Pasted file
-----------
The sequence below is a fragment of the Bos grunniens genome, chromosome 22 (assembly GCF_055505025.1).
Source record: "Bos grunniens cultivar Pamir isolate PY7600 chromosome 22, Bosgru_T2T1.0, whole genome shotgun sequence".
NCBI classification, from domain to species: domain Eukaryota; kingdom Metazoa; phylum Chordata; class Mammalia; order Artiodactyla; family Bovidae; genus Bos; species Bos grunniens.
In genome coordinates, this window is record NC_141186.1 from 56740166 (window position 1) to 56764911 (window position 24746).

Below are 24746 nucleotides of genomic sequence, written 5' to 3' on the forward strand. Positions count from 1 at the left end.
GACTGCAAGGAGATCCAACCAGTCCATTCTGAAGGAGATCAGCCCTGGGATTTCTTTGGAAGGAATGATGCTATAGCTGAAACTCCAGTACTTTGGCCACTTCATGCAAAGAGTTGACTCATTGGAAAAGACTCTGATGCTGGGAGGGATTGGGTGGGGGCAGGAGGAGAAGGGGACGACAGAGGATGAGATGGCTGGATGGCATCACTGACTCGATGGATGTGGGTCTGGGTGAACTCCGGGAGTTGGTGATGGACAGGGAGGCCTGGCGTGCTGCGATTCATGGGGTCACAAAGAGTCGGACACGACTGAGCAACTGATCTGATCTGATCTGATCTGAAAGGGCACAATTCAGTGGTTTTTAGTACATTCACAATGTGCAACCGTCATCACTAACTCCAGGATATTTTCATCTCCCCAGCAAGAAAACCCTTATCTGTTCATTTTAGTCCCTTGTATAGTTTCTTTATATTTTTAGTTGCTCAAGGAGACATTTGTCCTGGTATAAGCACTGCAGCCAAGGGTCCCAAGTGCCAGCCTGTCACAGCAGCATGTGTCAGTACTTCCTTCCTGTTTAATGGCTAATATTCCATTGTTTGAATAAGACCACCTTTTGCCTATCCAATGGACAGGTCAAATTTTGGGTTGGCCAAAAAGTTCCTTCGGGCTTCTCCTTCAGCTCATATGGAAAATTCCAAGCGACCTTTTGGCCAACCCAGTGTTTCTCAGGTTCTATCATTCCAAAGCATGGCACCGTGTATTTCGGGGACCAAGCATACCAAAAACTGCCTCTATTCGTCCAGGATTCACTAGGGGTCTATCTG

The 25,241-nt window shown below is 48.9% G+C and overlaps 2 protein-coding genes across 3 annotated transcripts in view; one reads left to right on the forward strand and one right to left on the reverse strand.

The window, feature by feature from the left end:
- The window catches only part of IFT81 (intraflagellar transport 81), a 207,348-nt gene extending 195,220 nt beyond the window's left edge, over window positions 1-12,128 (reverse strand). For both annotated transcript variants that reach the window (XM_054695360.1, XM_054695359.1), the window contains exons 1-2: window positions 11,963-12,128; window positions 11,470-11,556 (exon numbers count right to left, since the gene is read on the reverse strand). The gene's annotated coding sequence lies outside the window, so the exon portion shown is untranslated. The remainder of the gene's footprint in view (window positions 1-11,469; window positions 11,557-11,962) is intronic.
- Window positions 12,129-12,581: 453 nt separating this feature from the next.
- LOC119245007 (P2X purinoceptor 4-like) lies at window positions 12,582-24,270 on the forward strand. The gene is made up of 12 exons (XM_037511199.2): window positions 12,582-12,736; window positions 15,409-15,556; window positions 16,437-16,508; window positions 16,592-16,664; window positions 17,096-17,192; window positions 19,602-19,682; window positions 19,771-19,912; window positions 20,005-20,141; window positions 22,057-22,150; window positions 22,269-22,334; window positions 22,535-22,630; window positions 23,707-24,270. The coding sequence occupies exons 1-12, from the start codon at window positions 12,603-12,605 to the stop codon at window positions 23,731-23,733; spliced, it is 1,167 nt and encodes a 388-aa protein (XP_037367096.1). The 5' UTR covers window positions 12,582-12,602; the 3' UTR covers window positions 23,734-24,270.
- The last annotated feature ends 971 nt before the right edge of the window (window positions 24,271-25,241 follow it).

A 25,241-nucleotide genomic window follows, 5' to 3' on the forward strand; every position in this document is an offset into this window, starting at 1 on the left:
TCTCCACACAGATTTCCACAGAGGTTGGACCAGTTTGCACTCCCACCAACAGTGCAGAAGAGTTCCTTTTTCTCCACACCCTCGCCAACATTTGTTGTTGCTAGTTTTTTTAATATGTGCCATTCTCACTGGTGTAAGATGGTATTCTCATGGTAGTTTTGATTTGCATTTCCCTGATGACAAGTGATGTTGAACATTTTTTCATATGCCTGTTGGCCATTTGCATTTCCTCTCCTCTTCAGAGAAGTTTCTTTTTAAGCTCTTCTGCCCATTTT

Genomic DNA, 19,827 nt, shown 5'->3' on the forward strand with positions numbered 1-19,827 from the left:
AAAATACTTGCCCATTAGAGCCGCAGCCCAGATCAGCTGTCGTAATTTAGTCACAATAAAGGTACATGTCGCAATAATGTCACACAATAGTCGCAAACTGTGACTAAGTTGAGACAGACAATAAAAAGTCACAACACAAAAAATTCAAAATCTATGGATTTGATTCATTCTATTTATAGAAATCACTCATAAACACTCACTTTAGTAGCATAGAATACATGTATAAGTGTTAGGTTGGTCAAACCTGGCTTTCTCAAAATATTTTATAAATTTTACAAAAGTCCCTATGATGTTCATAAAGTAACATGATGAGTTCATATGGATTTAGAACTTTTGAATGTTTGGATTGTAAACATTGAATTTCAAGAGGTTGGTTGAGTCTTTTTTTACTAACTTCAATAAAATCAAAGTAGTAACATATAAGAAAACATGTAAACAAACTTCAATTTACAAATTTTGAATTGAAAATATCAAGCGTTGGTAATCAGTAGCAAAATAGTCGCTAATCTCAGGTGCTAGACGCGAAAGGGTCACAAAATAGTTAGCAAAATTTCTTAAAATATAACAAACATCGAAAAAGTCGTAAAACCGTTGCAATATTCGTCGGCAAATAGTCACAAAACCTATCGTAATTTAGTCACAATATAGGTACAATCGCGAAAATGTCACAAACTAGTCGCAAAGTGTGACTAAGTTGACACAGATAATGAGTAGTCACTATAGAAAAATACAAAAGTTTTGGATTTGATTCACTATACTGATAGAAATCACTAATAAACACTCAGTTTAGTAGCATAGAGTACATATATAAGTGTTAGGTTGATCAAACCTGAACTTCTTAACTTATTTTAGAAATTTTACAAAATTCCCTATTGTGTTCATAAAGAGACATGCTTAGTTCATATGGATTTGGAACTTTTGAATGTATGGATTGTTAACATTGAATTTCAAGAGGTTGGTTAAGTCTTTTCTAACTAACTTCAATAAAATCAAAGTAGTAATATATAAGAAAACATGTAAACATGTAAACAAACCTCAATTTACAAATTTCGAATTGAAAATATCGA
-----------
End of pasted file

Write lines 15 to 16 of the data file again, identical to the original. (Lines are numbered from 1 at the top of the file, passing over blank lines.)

Genomic DNA, 19,827 nt, shown 5'->3' on the forward strand with positions numbered 1-19,827 from the left:
AAAATACTTGCCCATTAGAGCCGCAGCCCAGATCAGCTGTCGTAATTTAGTCACAATAAAGGTACATGTCGCAATAATGTCACACAATAGTCGCAAACTGTGACTAAGTTGAGACAGACAATAAAAAGTCACAACACAAAAAATTCAAAATCTATGGATTTGATTCATTCTATTTATAGAAATCACTCATAAACACTCACTTTAGTAGCATAGAATACATGTATAAGTGTTAGGTTGGTCAAACCTGGCTTTCTCAAAATATTTTATAAATTTTACAAAAGTCCCTATGATGTTCATAAAGTAACATGATGAGTTCATATGGATTTAGAACTTTTGAATGTTTGGATTGTAAACATTGAATTTCAAGAGGTTGGTTGAGTCTTTTTTTACTAACTTCAATAAAATCAAAGTAGTAACATATAAGAAAACATGTAAACAAACTTCAATTTACAAATTTTGAATTGAAAATATCAAGCGTTGGTAATCAGTAGCAAAATAGTCGCTAATCTCAGGTGCTAGACGCGAAAGGGTCACAAAATAGTTAGCAAAATTTCTTAAAATATAACAAACATCGAAAAAGTCGTAAAACCGTTGCAATATTCGTCGGCAAATAGTCACAAAACCTATCGTAATTTAGTCACAATATAGGTACAATCGCGAAAATGTCACAAACTAGTCGCAAAGTGTGACTAAGTTGACACAGATAATGAGTAGTCACTATAGAAAAATACAAAAGTTTTGGATTTGATTCACTATACTGATAGAAATCACTAATAAACACTCAGTTTAGTAGCATAGAGTACATATATAAGTGTTAGGTTGATCAAACCTGAACTTCTTAACTTATTTTAGAAATTTTACAAAATTCCCTATTGTGTTCATAAAGAGACATGCTTAGTTCATATGGATTTGGAACTTTTGAATGTATGGATTGTTAACATTGAATTTCAAGAGGTTGGTTAAGTCTTTTCTAACTAACTTCAATAAAATCAAAGTAGTAATATATAAGAAAACATGTAAACATGTAAACAAACCTCAATTTACAAATTTCGAATTGAAAATATCGA